Benedict XVI: exhausted
With the Catholic Church engulfed in crisis, Vatican-watcher, John Trungove, writes on the state of the Papacy and the College of Cardinals. Part I of a series.
Recent controversies over the performance of Pope Francis have raised occasional questions about whether the papacy was actually vacant at the time of the Conclave which elected Jorge Mario Bergoglio as Pope on 13 March 2013.
While arguing that Pope Benedict’s resignation was in fact valid, this article addresses some elements in the discussion about the events that led Pope Benedict XVI to announce his resignation to the cardinals on 11 February 2013.
The first question concerns the legality of a papal resignation. Without reaching into the depths of history to dissect particularly unusual examples (a hermit dragooned into the Chair of Peter after a long interregnum and a deadlocked conclave; or resignations and depositions to resolve the Great Schism), the conditions operating in 2013 were very much modern and governed by laws set down for the Church of today.
The Catholic Church’s “canon law” (can. 332, n. 2) declares that a Pope may resign his office, so long as his decision is “made freely and properly manifested”. It is not required that the resignation be accepted by anyone.
The proper manifestation of Pope Benedict’s resignation is hardly in doubt. The Pontiff made the announcement, in Latin, at a consistory of Cardinals. The occasion and the announcement were clothed in perfect regularity.
Some have questioned whether the Pope’s decision to resign was truly made freely. In modern jargon, did he jump or was he pushed?
The “Vatileaks” scandal of 2012 has been cited as having placed improper and undue pressure on Benedict, thus seemingly tainting his decision. Similarly, the report of the Commission of Cardinals, delivered to Benedict in December 2012, dealing with the recent scandal, with corruption in the Curia and with the now infamous allegations about an influential “gay mafia” within the Vatican, has been argued as having convinced the Pope that he could not continue in his office.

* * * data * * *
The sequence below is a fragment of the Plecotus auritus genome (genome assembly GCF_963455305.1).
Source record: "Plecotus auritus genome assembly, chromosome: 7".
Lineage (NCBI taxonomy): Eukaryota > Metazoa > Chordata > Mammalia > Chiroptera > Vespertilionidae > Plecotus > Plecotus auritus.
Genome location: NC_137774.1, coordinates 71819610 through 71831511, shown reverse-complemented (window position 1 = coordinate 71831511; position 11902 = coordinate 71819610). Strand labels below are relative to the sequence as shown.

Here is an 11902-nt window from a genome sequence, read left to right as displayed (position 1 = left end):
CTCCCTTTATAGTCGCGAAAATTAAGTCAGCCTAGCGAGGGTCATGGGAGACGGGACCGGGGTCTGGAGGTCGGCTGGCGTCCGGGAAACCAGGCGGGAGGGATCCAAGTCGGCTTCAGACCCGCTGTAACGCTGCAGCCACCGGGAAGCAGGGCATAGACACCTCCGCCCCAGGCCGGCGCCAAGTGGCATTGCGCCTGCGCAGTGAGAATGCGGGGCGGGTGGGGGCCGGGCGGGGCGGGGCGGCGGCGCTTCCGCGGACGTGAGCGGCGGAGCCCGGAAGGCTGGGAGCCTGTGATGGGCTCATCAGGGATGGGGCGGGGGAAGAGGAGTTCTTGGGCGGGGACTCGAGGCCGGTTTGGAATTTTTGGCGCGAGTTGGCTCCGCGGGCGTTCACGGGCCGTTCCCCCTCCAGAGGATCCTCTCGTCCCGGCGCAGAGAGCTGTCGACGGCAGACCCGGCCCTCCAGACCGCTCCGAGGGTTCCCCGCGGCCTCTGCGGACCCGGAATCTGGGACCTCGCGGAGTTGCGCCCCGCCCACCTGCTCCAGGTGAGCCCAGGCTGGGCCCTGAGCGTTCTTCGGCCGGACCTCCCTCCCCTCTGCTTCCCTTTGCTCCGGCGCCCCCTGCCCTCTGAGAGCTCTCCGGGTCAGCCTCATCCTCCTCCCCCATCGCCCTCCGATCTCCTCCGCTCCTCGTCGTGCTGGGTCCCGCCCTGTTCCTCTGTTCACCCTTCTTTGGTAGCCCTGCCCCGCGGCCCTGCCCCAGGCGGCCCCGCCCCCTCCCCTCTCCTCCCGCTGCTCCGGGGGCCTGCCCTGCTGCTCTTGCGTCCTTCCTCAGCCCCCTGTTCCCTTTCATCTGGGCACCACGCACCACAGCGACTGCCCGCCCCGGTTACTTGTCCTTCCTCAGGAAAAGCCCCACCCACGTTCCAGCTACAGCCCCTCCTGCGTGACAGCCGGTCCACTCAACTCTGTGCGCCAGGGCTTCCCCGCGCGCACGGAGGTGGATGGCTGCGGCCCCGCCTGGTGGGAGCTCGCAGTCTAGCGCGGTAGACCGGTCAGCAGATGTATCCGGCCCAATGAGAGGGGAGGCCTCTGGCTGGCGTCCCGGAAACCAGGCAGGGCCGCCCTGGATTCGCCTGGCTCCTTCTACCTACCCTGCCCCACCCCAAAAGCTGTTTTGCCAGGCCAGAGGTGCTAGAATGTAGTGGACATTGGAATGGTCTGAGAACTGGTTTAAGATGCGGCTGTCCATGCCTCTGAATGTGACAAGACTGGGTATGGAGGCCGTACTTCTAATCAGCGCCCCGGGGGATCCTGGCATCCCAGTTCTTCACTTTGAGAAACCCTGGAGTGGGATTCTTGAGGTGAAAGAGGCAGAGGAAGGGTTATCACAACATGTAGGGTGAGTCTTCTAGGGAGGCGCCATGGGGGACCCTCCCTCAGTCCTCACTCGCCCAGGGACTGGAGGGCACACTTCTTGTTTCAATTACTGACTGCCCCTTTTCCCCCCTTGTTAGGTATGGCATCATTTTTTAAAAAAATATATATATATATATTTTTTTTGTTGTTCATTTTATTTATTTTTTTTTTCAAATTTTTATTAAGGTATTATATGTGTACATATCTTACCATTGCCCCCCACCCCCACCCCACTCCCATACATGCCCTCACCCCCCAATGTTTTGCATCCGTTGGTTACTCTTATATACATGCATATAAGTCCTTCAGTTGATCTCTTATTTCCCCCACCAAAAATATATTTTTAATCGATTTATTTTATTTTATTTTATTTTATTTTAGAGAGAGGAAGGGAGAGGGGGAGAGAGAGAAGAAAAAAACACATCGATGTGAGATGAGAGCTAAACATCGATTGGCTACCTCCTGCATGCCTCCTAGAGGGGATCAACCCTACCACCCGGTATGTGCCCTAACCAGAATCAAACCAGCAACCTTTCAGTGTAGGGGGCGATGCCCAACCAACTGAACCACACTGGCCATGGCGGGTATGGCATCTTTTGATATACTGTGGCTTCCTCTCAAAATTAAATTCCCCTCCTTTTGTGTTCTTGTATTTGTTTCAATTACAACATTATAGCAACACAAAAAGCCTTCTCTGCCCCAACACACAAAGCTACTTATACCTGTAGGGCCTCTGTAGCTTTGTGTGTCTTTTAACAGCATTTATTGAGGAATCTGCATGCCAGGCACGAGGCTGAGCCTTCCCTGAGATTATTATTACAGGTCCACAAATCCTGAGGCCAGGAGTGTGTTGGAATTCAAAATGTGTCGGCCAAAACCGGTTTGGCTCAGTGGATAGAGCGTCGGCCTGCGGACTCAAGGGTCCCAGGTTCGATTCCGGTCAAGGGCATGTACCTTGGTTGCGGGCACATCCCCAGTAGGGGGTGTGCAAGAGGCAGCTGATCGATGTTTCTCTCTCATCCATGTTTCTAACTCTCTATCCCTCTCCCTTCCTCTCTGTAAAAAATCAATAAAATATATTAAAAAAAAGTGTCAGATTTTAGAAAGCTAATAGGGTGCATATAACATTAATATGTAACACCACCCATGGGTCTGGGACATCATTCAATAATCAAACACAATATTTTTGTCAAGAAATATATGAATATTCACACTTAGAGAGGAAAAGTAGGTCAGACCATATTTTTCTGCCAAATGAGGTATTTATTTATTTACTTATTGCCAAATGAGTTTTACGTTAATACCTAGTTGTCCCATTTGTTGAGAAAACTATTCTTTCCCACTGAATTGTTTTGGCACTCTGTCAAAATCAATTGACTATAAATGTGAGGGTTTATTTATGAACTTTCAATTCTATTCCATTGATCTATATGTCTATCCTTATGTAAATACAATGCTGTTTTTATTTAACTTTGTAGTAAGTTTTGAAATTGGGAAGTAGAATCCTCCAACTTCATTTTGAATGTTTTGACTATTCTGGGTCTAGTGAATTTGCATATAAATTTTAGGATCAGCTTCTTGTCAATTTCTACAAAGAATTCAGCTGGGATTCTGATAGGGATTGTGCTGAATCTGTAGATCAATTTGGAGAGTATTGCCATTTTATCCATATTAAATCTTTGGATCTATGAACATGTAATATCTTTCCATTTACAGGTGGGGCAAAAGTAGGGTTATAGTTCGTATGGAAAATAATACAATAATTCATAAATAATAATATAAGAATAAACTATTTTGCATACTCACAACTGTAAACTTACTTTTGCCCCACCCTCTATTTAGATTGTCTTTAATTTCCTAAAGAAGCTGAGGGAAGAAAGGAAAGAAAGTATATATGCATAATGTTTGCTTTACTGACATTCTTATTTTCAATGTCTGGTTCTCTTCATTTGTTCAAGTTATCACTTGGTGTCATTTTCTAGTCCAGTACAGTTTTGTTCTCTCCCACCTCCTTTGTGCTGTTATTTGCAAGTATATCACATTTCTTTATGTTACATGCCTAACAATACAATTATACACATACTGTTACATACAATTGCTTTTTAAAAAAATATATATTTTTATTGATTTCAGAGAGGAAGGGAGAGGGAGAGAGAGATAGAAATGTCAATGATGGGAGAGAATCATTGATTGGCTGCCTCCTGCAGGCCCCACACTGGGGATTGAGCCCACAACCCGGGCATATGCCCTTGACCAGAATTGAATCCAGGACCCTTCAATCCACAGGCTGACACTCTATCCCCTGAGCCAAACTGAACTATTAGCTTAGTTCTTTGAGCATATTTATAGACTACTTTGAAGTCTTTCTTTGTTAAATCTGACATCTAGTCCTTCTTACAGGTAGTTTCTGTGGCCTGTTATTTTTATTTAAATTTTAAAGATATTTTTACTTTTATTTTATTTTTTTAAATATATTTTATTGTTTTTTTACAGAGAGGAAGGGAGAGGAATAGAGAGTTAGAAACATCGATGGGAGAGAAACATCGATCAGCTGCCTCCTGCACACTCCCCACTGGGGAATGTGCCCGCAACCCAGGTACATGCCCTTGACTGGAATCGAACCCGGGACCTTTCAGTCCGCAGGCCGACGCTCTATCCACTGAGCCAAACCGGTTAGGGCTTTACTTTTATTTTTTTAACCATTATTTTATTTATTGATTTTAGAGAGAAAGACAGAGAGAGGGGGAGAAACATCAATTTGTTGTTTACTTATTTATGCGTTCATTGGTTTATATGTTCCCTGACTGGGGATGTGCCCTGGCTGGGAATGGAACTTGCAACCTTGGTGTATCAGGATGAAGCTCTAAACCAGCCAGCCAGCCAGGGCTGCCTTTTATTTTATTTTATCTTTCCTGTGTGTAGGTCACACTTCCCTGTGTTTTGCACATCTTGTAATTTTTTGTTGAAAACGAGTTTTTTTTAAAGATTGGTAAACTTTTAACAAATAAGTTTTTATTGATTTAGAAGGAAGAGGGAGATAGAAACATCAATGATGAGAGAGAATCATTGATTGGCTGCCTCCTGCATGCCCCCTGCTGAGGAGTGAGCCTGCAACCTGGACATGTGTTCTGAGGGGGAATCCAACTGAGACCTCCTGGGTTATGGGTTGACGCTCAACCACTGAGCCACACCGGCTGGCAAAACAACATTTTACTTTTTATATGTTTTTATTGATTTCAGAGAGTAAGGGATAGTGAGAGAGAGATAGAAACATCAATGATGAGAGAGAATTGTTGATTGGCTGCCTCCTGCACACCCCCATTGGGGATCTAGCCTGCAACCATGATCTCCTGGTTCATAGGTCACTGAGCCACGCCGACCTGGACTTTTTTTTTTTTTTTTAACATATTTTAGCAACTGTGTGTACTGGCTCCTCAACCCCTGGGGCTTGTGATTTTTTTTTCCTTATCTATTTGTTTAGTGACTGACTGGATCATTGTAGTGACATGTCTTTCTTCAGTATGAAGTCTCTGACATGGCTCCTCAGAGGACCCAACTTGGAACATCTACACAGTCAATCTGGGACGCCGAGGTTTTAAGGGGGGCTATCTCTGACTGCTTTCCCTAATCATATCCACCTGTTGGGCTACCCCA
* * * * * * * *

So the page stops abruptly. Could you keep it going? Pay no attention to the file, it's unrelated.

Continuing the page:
Going beyond “Vatileaks”, some outlandish theories have been aired in fringe Catholic media about the papal resignation: about alleged external pressure from odd quarters such as a German bank closing down Vatican City ATMs prior to the resignation announcement or an Obama/Clinton Democratic plot to pave the way for a liberal papacy. On the evidence available to us, these allegations simply don’t hold water.
The most credible evidence that we have to rely upon is the words of Benedict himself. He has explained how a visit to Mexico and Cuba in March 2012 had drained him, to the extent that he had been given medical advice that he could not fly over the Atlantic again. This is consistent with my own observations – made with the aid of a telephoto lens, of Benedict while presiding over Mass in St Peter’s Piazza on 28 September 2011. Benedict looked completely exhausted. The Pope had returned to Rome only the previous day after a particularly testing visit to Germany.
Setting aside the obvious health issues, the real question is whether the demands on Benedict’s strength or some internal Vatican problem effectively forced his hand. On this, Benedict is emphatic. He has insisted that he did not submit to coercion and that one is not permitted to depart such an office if one “is running away”.
“One can only turn away when no one had demanded it. And no one demanded it of me during my time as Pope. No one.”
These words appear in Last Testament, a book-length interview with the retired pontiff conducted by Peter Seewald in May 2016. The extensive discussion of the papal resignation in this book should serve as a primary and authoritative source for anyone wishing to understand Benedict’s motives.